Case Study: Mast Climbers
A new Nashville skyline
When Bob Dylan recorded "Nashville Skyline" in 1969, the result was described as "ground-breaking." As Atlanta-based Mastclimbers LLC continues to explore the true value and flexibility of the product, "ground-breaking" is, again, the phrase that comes to mind.
It was a daunting task indeed: extending the Vanderbilt Hospital at its tightly fit location in downtown Nashville. Bobby Reese, co-founder of Mastclimbers LLC, described the complexity of the task. "The extension to the existing Vanderbilt Hospital is in a tight city center environment. Since the original hospital was built, there have been many building additions and traffic management changes, making it impossible to erect anything from the ground up. We had ambulances racing out of the ground level area and helicopters landing on the helipad on the roof. In between we had to provide façade access for the specialist trades."
The answer? Mount the mast climbers on an arrangement of support beams, keeping everything 75 feet above the busy streets below.
"In addition to the ambulances and helicopter activity (the tower crane had to stop operations when the helicopter was landing/taking off, which was a regular occurrence), there was only room on the job to unload one truck at a time, and concrete drilling was prohibited after 8 a.m.," says Steve Kunz, Mastclimbers' project manager on the job. "But despite all of the obstacles, everyone one delighted with the result."
The challenges were varied, and the most critical part of the process was how to support the mast climber units as well as how to transfer the loads through the structure but not onto it.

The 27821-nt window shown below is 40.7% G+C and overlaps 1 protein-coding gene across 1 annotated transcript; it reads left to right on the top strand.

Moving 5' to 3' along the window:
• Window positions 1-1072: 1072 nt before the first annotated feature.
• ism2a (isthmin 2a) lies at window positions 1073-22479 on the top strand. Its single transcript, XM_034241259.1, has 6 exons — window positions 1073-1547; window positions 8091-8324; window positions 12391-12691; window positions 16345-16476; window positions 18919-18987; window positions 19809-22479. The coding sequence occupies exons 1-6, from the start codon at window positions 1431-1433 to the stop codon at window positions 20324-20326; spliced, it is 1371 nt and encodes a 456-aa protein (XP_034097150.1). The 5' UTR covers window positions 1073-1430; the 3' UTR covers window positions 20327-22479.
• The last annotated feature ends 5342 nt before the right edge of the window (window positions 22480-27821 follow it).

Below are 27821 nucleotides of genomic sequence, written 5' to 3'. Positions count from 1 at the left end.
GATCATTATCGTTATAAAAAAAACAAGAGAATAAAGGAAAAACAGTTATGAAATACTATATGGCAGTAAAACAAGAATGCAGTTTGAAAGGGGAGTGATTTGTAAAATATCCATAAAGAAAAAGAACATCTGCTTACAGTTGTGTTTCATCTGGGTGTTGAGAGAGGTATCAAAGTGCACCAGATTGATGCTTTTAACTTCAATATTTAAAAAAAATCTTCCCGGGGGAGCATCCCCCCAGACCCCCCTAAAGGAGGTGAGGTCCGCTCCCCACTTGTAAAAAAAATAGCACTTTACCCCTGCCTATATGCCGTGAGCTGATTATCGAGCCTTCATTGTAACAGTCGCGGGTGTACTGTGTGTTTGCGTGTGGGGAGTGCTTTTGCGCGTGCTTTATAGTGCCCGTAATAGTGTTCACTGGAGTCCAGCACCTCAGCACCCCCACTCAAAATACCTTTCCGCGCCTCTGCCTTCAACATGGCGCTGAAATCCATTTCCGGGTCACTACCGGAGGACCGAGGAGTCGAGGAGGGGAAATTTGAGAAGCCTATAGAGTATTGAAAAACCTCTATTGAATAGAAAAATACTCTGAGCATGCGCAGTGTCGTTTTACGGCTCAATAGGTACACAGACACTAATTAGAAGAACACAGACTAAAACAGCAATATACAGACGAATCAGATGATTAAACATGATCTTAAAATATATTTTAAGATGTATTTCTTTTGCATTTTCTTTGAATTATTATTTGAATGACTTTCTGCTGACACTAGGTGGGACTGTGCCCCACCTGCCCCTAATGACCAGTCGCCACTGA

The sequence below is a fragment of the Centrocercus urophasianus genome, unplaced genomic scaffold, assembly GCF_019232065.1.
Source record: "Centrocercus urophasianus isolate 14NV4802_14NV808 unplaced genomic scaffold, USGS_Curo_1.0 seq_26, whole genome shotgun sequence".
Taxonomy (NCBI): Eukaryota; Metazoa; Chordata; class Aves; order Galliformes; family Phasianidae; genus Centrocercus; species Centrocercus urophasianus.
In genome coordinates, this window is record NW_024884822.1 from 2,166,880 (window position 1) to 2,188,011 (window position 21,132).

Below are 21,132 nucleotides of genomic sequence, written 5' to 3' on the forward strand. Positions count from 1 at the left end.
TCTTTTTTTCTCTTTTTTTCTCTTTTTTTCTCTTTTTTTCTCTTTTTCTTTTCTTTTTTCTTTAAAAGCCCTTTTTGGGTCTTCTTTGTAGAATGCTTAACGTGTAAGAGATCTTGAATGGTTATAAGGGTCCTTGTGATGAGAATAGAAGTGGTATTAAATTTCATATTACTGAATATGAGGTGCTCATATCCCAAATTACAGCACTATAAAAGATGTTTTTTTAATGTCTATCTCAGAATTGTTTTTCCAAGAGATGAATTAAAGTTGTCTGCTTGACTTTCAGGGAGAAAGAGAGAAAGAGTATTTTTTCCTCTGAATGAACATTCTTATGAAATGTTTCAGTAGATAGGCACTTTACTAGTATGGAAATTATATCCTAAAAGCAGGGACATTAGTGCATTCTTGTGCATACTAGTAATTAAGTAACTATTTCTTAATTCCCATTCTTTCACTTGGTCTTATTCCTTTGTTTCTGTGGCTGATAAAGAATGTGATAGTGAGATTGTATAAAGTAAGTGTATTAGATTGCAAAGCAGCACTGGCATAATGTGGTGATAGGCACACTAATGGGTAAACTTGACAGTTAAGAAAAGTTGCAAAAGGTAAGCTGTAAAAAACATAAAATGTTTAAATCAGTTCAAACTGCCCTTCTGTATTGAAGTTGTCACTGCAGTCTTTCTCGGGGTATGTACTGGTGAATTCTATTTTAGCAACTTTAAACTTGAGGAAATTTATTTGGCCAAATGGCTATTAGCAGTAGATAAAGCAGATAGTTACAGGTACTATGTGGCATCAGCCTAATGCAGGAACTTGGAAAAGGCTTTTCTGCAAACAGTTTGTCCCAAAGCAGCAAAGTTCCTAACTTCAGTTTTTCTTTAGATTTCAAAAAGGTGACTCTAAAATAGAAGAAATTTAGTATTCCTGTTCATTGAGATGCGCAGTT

"We began by using light, flexible equipment, which put less load on the support structure," says Kevin O'Shea, Mastclimbers director of safety and training, and the International Powered Access Federation's senior instructor in the United States. "We selected the Hek MSM Super and the Safi Jolly Junior, both of which offer fantastic weight to capacity ratios.
Support structures were then set in place, and by careful postioning, the team was able to position the two main W14 beams through a window area opening, minimizing disruption to work on the façade. Finally, the mast was tied at the relevant manufacturer's spacing, between the pre-cast panel openings and down on to the surface of the floor slab.
Finally, delivery of partially assembled mast climbers was scheduled, and they were craned into position.
"When a job like this is first concieved, the strength is in the initial analysis by a trained, competent person," says Kunz. "The worst situation you can have is an untrained sales person making commitments to the customer about performance, productivity and price that are unrealistic. This leads to conflict early in the life of the project, and the mast climber supplier is under operational and financial pressure. This is what leads to a decrease in standards of safety.
"You get one chance to present a credible well-thought-out solution that, as soon as it appears in front of the customer, immediately becomes the blueprint for the success, or failure, of the job," he continues. "It had better be right! Balfour Beatty, the general contractor on the project, needed access to the external façade areas for multi-discipline contractors. The key was to achieve this aim safely, while the hospital continued its day-to-day business undisturbed. We like win-win solutions."
About the Author
Masonry, the official publication of the Mason Contractors Association of America, covers every aspect of the mason contractor profession - equipment and techniques, building codes and standards, business planning, promoting your business, legal issues and more. Read or subscribe to Masonry magazine at www.masonrymagazine.com.